This preserve is one of several remnant prairie communities persisting along cliff edges, narrow ridges, and forest openings on unglaciated Cedarville dolomite. These dry-adapted prairie communities are thought to predate white settlement and are considered climax communities, originating in the region during conditions that prevailed 6,000 - 8,000 yeas ago.
Pike and Adams Counties, within the Interior Low Plateau Ecoregion.
A total of 30 rare plant species, including:
- Glade (or Darlington's) spurge
- Some of the state's finest examples of little bluestem prairie, a globally rare plant community
- Indian grass
- Side-oats grama
- Warty panic grass
- Wolf's bluegrass
- Glade spurge
- Spiked lobelia
- Hoary puccoon
- Nodding onion
- Indian paintbrush
- Purple coneflower
- Obedient plant
- Eastern hognose snake
- Rough green snake
- Sand locust
- Eastern box turtle
Why the Conservancy Selected This Site
This site contains 30 rare plant species and a globally rare little bluestem prairie community. Dolomite bluffs overlooking Strait Creek also harbor several rare plants.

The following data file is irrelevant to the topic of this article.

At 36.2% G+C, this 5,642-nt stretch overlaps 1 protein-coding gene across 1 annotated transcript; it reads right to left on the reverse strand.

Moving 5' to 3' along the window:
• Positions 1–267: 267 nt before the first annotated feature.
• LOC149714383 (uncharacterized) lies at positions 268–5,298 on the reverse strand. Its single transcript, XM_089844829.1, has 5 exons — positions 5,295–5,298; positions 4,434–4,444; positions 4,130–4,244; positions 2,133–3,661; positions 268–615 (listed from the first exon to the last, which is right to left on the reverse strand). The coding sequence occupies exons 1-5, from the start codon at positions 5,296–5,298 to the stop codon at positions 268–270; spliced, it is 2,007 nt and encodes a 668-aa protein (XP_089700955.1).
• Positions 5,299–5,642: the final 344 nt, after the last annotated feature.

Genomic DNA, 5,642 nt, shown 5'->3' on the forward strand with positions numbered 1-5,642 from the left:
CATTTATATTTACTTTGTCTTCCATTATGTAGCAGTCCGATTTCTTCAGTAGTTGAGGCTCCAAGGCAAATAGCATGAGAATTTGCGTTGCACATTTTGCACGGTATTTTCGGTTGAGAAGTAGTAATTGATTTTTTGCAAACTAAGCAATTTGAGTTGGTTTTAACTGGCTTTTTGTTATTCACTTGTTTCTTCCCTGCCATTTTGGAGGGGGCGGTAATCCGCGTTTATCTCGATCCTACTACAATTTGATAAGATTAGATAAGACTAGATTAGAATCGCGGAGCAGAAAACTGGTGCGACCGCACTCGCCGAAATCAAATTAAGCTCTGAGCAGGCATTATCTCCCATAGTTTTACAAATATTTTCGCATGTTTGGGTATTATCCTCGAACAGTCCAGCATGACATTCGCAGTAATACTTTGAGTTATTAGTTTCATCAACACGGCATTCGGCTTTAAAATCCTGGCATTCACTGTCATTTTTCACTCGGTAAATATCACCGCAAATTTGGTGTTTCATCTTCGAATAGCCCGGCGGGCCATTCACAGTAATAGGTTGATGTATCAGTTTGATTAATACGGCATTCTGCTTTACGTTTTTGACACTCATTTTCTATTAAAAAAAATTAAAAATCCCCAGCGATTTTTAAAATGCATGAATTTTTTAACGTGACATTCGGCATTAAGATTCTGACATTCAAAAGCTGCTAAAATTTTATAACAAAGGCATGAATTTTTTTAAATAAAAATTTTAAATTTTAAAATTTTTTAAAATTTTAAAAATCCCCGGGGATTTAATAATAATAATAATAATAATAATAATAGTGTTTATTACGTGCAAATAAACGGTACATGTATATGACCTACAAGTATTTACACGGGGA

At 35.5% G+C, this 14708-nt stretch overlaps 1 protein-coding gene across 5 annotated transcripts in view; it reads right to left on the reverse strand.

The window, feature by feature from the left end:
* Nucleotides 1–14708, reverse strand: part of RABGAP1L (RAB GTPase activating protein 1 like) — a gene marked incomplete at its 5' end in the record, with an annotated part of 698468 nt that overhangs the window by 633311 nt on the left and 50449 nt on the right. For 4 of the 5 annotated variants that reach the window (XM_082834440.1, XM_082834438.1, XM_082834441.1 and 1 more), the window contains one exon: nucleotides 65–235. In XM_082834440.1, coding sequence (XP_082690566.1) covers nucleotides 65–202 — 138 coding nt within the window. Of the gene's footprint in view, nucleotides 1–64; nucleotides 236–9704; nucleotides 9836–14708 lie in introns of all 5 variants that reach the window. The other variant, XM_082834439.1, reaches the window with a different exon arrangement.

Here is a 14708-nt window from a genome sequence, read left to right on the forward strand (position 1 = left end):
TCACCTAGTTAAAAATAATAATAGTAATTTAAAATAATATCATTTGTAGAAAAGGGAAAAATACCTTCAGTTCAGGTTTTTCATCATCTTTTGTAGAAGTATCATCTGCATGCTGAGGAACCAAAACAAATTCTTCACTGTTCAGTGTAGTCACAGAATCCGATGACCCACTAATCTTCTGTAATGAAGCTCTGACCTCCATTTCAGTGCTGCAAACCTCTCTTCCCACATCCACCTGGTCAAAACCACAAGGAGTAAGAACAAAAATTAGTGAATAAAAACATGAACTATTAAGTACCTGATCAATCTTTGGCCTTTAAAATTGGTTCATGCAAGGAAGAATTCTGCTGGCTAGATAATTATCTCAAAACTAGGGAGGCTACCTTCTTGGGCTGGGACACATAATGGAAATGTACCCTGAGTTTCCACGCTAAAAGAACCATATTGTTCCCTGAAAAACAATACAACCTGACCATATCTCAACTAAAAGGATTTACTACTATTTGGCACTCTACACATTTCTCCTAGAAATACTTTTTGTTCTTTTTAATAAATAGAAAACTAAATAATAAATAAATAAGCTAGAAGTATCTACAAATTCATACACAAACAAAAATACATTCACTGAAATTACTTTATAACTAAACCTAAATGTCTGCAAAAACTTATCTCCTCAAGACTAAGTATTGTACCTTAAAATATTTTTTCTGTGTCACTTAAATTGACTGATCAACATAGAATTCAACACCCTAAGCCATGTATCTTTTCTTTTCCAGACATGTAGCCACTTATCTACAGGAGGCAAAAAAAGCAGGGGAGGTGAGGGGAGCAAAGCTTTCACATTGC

Subdivision of adjacent properties threatens to further reduce the size of the prairie community outside the preserve. Unauthorized use of the preserve by off-road vehicles disturbs prairie habitat and creates favorable conditions for the establishment of non-native weedy plants which can eventually displace the native prairie vegetation.
What the Conservancy Has Done/Is Doing
The overall ecological goal for this preserve is to restore the little bluestem prairie community and surrounding chinquapin oak woodlands by controlling invasive and non-native plant species, and to expand the preserve as opportunities permit, to encompass more of the contiguous prairie ecosystem. Read an update.
To this end the Conservancy and the Highlands Nature Sanctuary co-hosted an Americorps team which cleared trail, constructed fire breaks, cut red cedars, removed and burned brush, and cut and stacked fence posts.